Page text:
The Continuing Case for Estate Planning
President Bush’s signature on The Economic Growth and Tax Relief Reconciliation Act of 2001 did not — and, of course, could not — change the fundamentals of human nature. Before he signed the Act, it was possible to leave your children too much money. It still is. Before he signed, there was an amount — no matter how small — that carried with it the potential for discord among your heirs. That amount is probably no different today from what it was on June 6, 2001, the day before the signing ceremony. One of the cornerstones of the new law is the supposed gradual repeal of the estate tax. Many people are starting to ask themselves whether estate planning is needed any more. “After all,” they say, “if the estate tax has been repealed, why bother?” The core reasons for estate planning — many of which have to do with human nature — still apply. · Family wealth creates both possibilities and problems. o Family succession planning – The challenge of leaving behind harmony rather than discord often involves planning for “fairly equal” treatment of surviving family members, which may not be easy where a family business is involved. o Before you think your estate is “too small,” ask yourself: “How much money would it take for my heirs to start fighting over it?” o Protecting wealth from family members – What if son George is a spendthrift? What if his wife divorces him? What if daughter Ellen is sued? Can the money be protected in advance? o Protecting family members from too much wealth. How much is too much? Will the next generation have the incentive to be independently productive? How young is too young? Are you comfortable leaving $500,000 outright to a 19-year old child or grandchild? o Do you want some of your wealth dedicated to charity? If so, do you want to encourage your surviving family members to be involved in the charitable uses? · Who will care for “your” people when you’re gone? o The #1 reason people prepare their first wills is to appoint a legal guardian for their minor children. Money matters, but people matter more. Without a will, a guardian is appointed by a court, which might or might not choose someone you would want. o If you want to leave some money in trust for your children, grandchildren or others, someone must serve as trustee to ensure its proper investment and administration. Who should have “checkbook discretion” over when the beneficiaries should get the money? A new reason for planning: You — or your surviving spouse — may be surprised by what the new law does to existing documents. · For example, many existing wills and trusts use so-called “bypass” planning to maximize the use of both spouses’ unified transfer tax credit. A formula in the will or the trust determines how much passes to the surviving spouse and how much passes to the children (or grandchildren, or “family trust”). · Under most existing “bypass” estate plans, the increase of the unified credit will decrease the surviving spouse’s inheritance. This effect will be particularly pronounced in mid-sized estates (say, between $600,000 and $2.5 million). · A review and update of your existing estate plan should include a projection of how much will pass to the surviving spouse, and how much to the children or other beneficiaries, based on your current financial information. Income tax planning will become more important. · IRA’s, 401(k)’s, and other retirement accounts will continue to be heavily taxed on distribution. A review and updating of your beneficiary designations is advisable to avoid expensive surprises. If you have charitable inclinations, always consider using these accounts to fund your charitable gifts, either directly or through a planned giving vehicle. · If repeal becomes effective, the new law provides for a repeal of “stepped-up basis” on death. Also, the gift tax is not repealed. These points may factor into decisions on the timing and size of lifetime gifts. Finally, repeal is a nine-year process, and even then is still far from certain. · Amazingly, the new bill “sunsets” after the year 2010, bringing back in the year 2011 the estate tax as we now know it. Observers agree that it will be no simple matter for Congress to “keep the estate tax repealed.” · Even if repeal really happens, it’s not until the year 2010. Prudence dictates planning for the interim. · The short-term outlook is for fewer estates to be subject to federal estate taxes, and for lower overall taxes on taxable estates. · However, tax planning will still be required — especially on the state level. For revenue reasons, states are unlikely to repeal their death taxes. About the author . . .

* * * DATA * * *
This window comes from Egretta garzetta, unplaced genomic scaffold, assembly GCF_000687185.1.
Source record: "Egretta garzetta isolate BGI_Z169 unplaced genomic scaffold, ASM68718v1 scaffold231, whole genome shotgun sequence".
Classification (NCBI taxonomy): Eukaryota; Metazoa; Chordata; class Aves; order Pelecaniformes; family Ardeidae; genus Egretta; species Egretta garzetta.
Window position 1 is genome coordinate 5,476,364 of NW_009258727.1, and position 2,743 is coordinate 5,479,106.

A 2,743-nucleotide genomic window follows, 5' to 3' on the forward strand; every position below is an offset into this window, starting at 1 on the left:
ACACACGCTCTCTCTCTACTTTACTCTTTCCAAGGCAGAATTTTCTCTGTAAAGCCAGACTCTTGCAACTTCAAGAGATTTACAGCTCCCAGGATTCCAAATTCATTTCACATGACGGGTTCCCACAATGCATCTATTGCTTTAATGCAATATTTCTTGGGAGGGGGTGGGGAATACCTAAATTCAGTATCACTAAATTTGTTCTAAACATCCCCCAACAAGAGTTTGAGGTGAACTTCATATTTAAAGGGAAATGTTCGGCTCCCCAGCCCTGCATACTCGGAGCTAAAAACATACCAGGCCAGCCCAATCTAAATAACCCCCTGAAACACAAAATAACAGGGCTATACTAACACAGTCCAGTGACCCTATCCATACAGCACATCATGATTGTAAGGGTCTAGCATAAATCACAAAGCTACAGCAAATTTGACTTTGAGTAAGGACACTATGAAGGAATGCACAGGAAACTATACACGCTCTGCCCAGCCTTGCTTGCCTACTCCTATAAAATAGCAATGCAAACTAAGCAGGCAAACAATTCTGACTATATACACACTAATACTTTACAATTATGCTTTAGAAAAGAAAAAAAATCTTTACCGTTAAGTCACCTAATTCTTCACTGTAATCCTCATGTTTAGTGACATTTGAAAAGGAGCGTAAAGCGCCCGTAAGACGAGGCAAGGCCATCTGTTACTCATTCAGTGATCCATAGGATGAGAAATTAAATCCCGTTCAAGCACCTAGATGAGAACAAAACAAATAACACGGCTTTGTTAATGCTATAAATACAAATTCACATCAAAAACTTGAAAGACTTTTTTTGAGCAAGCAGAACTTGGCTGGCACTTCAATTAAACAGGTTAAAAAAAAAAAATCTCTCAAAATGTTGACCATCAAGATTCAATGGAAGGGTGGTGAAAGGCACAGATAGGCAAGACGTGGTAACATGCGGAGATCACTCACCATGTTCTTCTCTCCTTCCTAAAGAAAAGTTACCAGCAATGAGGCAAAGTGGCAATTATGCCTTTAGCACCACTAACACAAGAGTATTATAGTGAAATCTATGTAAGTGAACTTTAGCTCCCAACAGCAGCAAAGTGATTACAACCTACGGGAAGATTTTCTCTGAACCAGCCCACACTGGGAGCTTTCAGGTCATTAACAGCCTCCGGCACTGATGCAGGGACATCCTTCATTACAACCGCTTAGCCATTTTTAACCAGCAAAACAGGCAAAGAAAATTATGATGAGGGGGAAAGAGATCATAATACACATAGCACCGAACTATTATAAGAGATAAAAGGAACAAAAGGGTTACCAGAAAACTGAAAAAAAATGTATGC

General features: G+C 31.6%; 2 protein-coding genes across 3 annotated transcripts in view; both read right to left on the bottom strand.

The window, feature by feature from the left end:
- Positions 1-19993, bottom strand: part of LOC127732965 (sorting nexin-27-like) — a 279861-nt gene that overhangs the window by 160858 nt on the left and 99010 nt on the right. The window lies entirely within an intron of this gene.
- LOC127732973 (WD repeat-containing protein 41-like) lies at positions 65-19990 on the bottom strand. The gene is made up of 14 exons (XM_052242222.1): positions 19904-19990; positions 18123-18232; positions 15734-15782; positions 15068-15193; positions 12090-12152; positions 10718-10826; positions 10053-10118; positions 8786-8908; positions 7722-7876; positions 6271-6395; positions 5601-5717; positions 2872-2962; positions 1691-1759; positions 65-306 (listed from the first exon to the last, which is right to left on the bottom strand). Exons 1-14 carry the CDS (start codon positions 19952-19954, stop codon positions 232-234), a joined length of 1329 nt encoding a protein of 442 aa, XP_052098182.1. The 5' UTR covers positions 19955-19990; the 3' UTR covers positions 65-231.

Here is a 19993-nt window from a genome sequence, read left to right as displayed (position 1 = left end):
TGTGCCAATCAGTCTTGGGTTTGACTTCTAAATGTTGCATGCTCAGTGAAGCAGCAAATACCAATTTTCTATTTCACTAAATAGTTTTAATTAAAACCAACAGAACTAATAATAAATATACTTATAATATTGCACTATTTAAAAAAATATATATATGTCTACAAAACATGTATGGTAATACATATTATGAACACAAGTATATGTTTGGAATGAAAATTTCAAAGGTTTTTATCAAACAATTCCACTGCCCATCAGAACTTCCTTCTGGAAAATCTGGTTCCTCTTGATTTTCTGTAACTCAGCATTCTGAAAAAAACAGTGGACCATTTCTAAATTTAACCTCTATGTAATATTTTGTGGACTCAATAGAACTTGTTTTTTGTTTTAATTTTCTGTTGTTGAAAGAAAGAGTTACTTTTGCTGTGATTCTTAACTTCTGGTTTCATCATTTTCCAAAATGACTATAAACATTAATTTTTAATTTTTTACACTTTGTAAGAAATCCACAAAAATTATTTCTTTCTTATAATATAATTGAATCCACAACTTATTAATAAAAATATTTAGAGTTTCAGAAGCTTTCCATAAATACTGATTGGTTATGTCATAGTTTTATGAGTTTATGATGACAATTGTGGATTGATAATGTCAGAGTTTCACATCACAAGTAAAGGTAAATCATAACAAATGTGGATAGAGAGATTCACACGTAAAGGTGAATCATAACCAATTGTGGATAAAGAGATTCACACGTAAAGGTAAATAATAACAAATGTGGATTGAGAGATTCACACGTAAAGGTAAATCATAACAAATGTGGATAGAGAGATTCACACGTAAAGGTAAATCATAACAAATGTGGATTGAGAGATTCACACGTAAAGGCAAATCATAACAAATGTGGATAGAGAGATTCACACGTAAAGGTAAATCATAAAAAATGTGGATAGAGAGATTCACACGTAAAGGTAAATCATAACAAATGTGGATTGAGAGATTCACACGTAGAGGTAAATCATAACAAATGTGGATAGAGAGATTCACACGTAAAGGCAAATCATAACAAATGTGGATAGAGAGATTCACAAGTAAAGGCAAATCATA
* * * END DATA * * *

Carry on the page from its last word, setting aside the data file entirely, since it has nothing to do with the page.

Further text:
Matt Kadish is an attorney with the Cleveland, Ohio, firm of Kadish, Hinkel & Weibel. His academic credentials include a Masters in Taxation from New York University, and a clerkship with the U.S. Tax Court, and he is a frequent speaker on tax-related subjects. The contents of this publication are intended for general informational purposes only and should not be construed as legal advice or legal opinion with respect to any specific facts or circumstances. Readers with specific legal questions should consult a lawyer concerning their own particular situation. © 2001 Matthew F. Kadish